On April 18, 2001, state investigators made an undercover purchase of Two-Way Max Brand Ephedrine 25 mg. tablets (60 tablets per bottle for a total of 480 dosage units) from a Premium owned gas station/convenience store in West Jordan, Utah. The total amount of ephedrine was 12 grams, which at the time was the threshold amount an individual could legally possess in Utah. The conversion included the topic of using ephedrine to manufacture methamphetamine and the employee suggested the undercover agents return daily to buy eight bottles of ephedrine so they could obtain what they needed. As discussed above Absolute intended to supply its list I chemical products to convenience stores and service stations owned by Premium.
Pursuant to 21 U.S.C. 823(h), the Deputy Administrator may deny an application for Certificate of Registration if she determines that granting the registration would be inconsistent with the public interest. Section 823(h) requires that the following factors be considered in determining the public interest:
(1) Maintenance of effective controls against diversion of listed chemicals into other than legitimate channels;
(2) Compliance with applicable Federal, State and local law;
(3) Any prior conviction record under Federal or State laws relating to controlled substances or to chemicals controlled under Federal or State law;
(4) Any past experience of the applicant in the manufacture and distribution of chemicals; and
(5) Such other factors as are relevant to and consistent with the public health and safety.
As with the public interest analysis for practitioners and pharmacies pursuant to subsection (f) of section 823, these factors are to be considered in the disjunctive; the Deputy Administrator may rely on any one or a combination of factors and may give each factor the weight she deems appropriate in determining whether a registration should be revoked or an application for registration denied. See, e.g., Energy Outlet, 64 FR 14,269 (1999). See also, Henry J. Schwartz, Jr., M.D., 54 FR 16,422 (1989).
The Deputy Administrator finds factors four and five relevant to the pending application for registration.
With regard to factor four, the applicant's past experience in the distribution of chemicals, the Deputy Administrator finds this factor relevant based on Mr. Milton's lack of knowledge regarding the laws and regulations governing handling of list I chemical products. In prior DEA decisions, this lack of experience in handling list I chemical products has been a factor in denying pending applications for registration. See, e.g., Direct Wholesale, 69 FR 11,654 (2004); ANM Wholesale, 69 FR 11,652 (2004); Xtreme Enterprises, Inc., 67 FR 76,195 (2002).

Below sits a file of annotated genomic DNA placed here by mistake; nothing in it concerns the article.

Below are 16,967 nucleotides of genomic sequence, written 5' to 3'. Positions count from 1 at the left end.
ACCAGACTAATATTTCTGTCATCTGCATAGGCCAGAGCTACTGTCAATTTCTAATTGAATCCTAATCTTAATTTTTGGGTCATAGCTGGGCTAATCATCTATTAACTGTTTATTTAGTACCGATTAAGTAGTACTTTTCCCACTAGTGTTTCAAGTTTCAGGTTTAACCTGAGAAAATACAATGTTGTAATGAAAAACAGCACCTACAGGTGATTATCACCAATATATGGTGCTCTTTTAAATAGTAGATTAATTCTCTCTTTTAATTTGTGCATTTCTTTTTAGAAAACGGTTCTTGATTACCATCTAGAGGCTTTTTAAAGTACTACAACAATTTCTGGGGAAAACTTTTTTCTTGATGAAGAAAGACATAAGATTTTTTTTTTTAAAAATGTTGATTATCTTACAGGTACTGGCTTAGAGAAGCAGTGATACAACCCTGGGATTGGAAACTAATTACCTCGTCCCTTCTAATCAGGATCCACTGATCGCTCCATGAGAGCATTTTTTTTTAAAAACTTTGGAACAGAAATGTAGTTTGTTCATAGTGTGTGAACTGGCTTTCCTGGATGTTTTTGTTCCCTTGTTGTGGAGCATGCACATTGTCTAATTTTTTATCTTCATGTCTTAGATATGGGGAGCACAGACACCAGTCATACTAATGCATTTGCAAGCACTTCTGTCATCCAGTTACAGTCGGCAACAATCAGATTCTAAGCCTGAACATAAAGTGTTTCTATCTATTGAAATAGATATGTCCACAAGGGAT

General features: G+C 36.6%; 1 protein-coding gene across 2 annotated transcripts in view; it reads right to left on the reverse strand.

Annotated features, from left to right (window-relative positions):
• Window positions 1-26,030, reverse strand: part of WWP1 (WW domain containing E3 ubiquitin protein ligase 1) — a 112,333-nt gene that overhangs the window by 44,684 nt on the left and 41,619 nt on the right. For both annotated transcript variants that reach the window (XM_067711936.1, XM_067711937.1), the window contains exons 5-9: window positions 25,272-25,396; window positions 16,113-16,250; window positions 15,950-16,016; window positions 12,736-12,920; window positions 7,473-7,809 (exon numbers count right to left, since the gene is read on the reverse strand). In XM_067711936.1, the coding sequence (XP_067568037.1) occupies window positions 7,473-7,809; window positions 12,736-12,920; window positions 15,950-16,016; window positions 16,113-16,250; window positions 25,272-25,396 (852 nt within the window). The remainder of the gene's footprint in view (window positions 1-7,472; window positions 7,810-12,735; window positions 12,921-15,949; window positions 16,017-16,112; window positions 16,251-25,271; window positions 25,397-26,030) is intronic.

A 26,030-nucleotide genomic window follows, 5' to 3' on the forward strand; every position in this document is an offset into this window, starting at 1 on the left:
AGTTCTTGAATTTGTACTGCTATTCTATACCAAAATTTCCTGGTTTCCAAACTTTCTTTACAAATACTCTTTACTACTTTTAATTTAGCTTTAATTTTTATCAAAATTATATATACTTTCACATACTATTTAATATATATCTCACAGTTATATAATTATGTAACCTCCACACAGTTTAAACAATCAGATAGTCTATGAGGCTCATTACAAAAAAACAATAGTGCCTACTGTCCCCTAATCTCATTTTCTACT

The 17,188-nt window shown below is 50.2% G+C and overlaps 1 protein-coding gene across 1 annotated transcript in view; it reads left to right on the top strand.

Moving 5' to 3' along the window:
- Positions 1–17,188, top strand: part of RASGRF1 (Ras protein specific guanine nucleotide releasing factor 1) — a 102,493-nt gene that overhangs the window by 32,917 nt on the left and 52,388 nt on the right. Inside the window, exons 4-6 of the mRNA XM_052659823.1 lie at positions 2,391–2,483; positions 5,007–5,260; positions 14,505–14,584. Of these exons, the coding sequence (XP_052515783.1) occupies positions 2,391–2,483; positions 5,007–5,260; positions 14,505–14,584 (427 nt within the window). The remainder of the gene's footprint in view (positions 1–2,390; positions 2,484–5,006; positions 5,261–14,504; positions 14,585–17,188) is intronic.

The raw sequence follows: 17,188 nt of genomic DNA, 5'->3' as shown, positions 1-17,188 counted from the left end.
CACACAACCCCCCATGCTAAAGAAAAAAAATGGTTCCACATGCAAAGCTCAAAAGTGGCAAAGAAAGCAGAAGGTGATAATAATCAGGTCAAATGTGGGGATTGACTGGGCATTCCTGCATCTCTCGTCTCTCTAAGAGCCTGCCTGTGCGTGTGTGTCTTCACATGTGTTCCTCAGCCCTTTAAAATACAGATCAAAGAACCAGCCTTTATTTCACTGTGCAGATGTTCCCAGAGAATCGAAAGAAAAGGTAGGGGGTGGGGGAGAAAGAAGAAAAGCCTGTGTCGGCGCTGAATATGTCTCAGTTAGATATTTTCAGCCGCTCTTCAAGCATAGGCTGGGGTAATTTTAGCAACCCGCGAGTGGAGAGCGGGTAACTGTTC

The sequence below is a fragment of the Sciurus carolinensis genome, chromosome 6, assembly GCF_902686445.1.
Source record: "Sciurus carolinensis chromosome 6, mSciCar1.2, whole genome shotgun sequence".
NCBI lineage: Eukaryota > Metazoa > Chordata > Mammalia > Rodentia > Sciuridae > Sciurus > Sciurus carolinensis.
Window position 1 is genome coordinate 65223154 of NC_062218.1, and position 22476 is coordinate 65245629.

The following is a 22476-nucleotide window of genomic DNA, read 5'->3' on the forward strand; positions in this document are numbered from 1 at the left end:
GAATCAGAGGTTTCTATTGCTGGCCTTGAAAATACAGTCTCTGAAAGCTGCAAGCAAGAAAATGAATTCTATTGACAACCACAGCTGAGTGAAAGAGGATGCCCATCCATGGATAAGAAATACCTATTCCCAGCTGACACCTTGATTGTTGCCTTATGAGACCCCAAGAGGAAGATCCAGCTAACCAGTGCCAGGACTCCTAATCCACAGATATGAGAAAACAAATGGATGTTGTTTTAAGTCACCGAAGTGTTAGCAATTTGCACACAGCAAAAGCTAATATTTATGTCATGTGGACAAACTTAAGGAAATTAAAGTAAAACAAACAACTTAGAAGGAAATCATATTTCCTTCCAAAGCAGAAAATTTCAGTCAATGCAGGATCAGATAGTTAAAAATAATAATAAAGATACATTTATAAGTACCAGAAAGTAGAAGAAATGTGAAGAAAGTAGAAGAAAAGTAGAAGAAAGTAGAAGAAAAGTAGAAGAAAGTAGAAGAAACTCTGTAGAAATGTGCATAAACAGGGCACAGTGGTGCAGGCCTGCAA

With regard to factor five, other factors relevant to and consistent with the public safety, the Deputy Administrator finds this factor weighs heavily against granting the application. Unlawful methamphetamine use is a growing public health and safety concern throughout the United States and in the State of Utah and ephedrine and pseudoephedrine are precursor products needed to manufacture methamphetamine. Operators of illicit methamphetamine laboratories regularly Start Printed Page 62080acquire the precursor products needed to manufacture the drug from convenience stores and gas stations which, in prior DEA decisions, have been identified as constituting the “grey market” for list I chemical products. Absolute's intended customer base consists entirely of such businesses.
While there are no specific prohibitions under the Controlled Substances Act regarding the sale of listed chemical products to these entities, DEA has nevertheless found these establishments serve as sources for the diversion of large amounts of listed chemical products. See, e.g., ANM Wholesale, 69 FR 11,652 (2004); Xtreme Enterprises, Inc., supra, 67 FR 76,195; Sinbad Distributing, 67 FR 10,232 (2002); K.V.M. Enterprises, 67 FR 70,968 (2002).
The Deputy Administrator has previously found that many considerations weighed heavily against registering a distributor of list I chemicals because, “[v]irtually all of the Respondent's customers, consisting of gas stations and convenience stores, are considered part of the grey market, in which large amounts of listed chemicals are diverted to the illicit manufacture of amphetamine and methamphetamine.” Xtreme Enterprises, Inc., supra, 67 FR at 76,197. As in Xtreme Enterprises, Inc., Mr. Milton's lack of a criminal record and stated intent to comply with the law and regulations are far outweighed by his lack of experience and the company's intent to sell ephedrine exclusively to the gray market.
Additionally, the Deputy Administrator is troubled by Mr. Milton's comments suggesting he still questioned whether list I chemical products are being diverted for illicit manufacturing, even after being specifically educated by DEA investigators to the contrary. His professed personal ignorance of the methamphetamine manufacturing problem in Utah suggests he is motivated by financial gain and would be unable or unwilling to comply with the responsibilities of a DEA registrant.
Based on the foregoing, the Deputy Administrator concludes that granting the pending application would be inconsistent with the public interest.
Accordingly, the Deputy Administrator of the Drug Enforcement Administration, pursuant to the authority vested in her by 21 U.S.C. 823 and 824 and 28 CFR 0.100(b) and 0.104, hereby orders the pending application for DEA Certificate of Registration, previously submitted by Absolute Distributing, Inc., be, and it hereby is, denied. This order is effective November 22, 2004.Start Signature
Dated: October 5, 2004.
Michelle M. Leonhart,
[FR Doc. 04-23705 Filed 10-21-04; 8:45 am]
BILLING CODE 4410-09-M